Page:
Residents who have voluntarily applied for Fort Bend County’s elevation and buyout hazard mitigation grant program from 2016 for the Tax Day flood may start seeing progress for their properties soon.
“It was a much slower process than anticipated over the two years to the constituents because Harvey hit in the middle of it,” said Mark Flathouse, Fort Bend County’s interim emergency management coordinator. “It’s now time to pick it back up and keep making sure that we do everything accordingly for that.”
According to Flathouse, a total of 42 homeowners have requested a buyout for their home, while another 12 homeowners want their homes elevated.
The grant funds include a 75 percent to 25 percent state-county match, meaning the state pays 75 percent of the cost while the county is responsible for the remaining 25 percent. The county would pay $2.6 million for buyouts and $525,000 for elevations, Flathouse said.
However, during a Fort Bend County Commissioners Court meeting Jan. 29, County Attorney Roy Cordes said county funds cannot be used for elevations. These funds would have to come from private sources.
“About the grant that was awarded, we were asked by the judge’s office on the use of county funds for the matching 25 percent, and we informed them that county funds could not be used in an elevation project for 25 percent and that certificate of obligation funds were probably not appropriate [either]. We’d be glad to work with the auditor and see if we’re missing something,” Cordes said.
County Auditor Ed Sturdivant said during the meeting one option for county-based funding would be accounting for the funds in the 2020 budget or use issuance of certificates of obligation, in which the county can set the terms of the bonds for repayment.
“The important thing is that the money is not in place right now, and all county funds must be spent in strict compliance with the budget,” Sturdivant said. “To comply with that part of the local government code, we would have to get an executed reimbursement resolution that basically says the court is agreeing to fund an amount for a purpose with the intent of reimbursing itself from a future borrowing.”
The county can fund buyouts because the land would then be owned by the county for uses deemed appropriate. However, since the elevations would be done on private property, additional grants or private funding would need to be in place before any work is done, Sturdivant said.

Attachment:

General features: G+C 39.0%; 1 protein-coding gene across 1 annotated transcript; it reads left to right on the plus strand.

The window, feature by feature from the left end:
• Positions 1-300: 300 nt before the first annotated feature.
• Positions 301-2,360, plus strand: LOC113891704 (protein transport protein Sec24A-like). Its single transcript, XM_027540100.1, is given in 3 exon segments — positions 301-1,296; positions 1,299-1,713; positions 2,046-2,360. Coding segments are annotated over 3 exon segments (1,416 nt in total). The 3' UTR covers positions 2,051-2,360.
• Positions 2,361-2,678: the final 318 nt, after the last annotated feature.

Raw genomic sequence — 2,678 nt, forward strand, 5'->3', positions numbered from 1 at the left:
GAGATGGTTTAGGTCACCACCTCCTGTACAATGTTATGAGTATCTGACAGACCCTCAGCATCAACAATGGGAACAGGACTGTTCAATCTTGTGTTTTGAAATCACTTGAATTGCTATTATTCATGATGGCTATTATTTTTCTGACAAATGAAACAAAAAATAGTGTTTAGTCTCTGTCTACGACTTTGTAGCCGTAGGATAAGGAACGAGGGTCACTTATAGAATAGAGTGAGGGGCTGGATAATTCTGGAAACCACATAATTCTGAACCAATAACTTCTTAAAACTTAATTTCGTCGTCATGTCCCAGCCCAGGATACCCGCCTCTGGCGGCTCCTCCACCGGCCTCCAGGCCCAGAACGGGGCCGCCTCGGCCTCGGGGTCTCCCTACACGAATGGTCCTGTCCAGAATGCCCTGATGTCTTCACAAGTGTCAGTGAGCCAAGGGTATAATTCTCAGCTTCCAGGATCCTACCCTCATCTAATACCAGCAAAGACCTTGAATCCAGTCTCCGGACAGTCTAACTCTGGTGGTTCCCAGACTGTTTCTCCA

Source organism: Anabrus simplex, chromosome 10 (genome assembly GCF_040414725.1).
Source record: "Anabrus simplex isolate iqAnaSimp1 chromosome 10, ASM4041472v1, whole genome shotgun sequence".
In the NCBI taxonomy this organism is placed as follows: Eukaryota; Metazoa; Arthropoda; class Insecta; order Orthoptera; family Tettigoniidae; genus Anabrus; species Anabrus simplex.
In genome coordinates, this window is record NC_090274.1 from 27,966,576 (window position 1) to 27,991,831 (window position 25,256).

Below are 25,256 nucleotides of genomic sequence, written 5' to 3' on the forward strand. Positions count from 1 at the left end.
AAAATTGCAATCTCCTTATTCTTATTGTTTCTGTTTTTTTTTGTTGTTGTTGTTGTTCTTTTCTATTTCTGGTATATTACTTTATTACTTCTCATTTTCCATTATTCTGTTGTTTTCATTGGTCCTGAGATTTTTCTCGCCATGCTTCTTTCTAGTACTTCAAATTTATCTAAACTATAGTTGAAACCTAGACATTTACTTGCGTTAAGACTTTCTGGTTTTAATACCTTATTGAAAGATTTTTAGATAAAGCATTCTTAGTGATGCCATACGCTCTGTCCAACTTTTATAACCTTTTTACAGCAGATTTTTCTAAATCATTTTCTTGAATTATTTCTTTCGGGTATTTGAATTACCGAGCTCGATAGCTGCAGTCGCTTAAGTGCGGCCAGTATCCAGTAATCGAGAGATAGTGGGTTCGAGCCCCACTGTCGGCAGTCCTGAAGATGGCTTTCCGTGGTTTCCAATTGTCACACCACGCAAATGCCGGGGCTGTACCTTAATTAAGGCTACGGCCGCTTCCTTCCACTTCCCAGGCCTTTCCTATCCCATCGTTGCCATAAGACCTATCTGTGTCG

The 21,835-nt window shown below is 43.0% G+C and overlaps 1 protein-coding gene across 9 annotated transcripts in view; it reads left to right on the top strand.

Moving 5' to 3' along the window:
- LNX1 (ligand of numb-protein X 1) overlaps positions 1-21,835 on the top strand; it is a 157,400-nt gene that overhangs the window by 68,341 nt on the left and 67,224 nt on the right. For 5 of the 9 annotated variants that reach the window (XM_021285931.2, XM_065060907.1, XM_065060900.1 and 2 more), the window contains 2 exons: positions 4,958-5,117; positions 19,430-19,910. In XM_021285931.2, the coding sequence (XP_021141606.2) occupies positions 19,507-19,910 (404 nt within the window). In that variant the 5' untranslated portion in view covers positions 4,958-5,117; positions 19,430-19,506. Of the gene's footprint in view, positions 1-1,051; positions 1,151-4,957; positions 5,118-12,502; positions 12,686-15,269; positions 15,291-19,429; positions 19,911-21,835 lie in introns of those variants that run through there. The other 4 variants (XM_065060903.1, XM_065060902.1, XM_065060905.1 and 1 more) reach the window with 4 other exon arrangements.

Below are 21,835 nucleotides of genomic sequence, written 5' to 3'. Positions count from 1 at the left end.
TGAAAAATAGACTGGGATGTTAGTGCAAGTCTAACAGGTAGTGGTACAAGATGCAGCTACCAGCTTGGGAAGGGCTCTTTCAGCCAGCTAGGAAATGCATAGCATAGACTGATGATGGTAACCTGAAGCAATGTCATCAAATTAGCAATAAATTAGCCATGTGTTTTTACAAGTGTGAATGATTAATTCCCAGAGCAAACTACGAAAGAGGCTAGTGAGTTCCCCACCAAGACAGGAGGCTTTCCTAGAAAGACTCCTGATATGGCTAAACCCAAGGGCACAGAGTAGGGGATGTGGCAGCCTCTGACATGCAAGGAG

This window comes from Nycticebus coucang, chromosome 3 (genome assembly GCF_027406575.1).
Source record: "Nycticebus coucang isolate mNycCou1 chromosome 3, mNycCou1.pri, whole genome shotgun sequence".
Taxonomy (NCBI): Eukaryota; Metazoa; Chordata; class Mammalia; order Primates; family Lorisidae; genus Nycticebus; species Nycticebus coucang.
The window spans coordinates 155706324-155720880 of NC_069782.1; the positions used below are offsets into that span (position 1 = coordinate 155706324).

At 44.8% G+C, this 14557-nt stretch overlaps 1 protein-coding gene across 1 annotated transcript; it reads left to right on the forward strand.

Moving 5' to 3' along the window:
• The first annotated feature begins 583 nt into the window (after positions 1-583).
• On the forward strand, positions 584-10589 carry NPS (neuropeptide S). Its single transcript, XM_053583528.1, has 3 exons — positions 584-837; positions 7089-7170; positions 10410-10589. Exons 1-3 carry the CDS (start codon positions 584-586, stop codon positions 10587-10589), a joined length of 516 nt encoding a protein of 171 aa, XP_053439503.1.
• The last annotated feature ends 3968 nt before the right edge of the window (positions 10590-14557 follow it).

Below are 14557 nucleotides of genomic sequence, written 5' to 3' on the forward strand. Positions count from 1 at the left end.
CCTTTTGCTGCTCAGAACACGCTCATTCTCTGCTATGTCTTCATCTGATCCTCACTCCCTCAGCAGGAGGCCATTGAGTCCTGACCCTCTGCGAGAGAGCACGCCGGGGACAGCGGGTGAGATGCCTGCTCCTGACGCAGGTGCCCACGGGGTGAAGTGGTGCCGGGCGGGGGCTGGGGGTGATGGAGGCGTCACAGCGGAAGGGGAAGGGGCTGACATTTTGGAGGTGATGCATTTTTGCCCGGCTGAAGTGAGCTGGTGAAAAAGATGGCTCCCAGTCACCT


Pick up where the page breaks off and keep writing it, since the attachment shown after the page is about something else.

“We would have to then give this information to the homeowners and give them the opportunity to opt in or opt out with an understanding that they would have to advance fund any expense incurred on their behalf by the county,” he said. “Not only can’t we spend county funds, [but] we [also] can’t lend the credit of the county, so we would have to collect funds in advance before we incur expense on their behalf just for the elevations.”
Another hurdle the county faces is these projects are supposed to be completed by March 2020, Cordes said.
One alternative option the county has for funding is taking advantage of the Community Development Block Grant in place for disaster relief from the 2016 Tax Day flood.
“Much like Hurricane Harvey, for 2016, Fort Bend County has been granted Community Development Block Grant Disaster Recovery funding–CDBGDR,” Fort Bend County Recovery Manager Caroline Egan said. “There is money that has been given to us … to set aside funding to help with the 25 percent match especially in relation to elevations but also for buyouts.”
However, the timelines for the hazard mitigation grant and the CDBGDR grant vary, making it challenging to qualify residents and hire contractors within the time left to complete these elevations and buyouts, Egan said.
“If a resident who is on the elevation grant does qualify for CDBGDR funding for an elevation or a buyout, they could potentially then 100 percent be funded under that,” she said. “Working with our contractors and the community development department, we would have to qualify those residents for CDBGDR, and unfortunately community development is not in a place to do that as of yet because the 2016 funding for CDBGDR has not come down yet, and they cannot incur costs ahead of the grant.”
Precinct 1 Commissioner Vincent Morales said he would like the county to continue looking into more options for funding elevations for homeowners who expressed interest.
The Commissioners Court ultimately approved using county funds to cover the 25 percent match for the buyouts to an extent of $2.6 million.
The court will meet again at 1 p.m. Tuesday, Feb. 5 at 401 Jackson St., Richmond.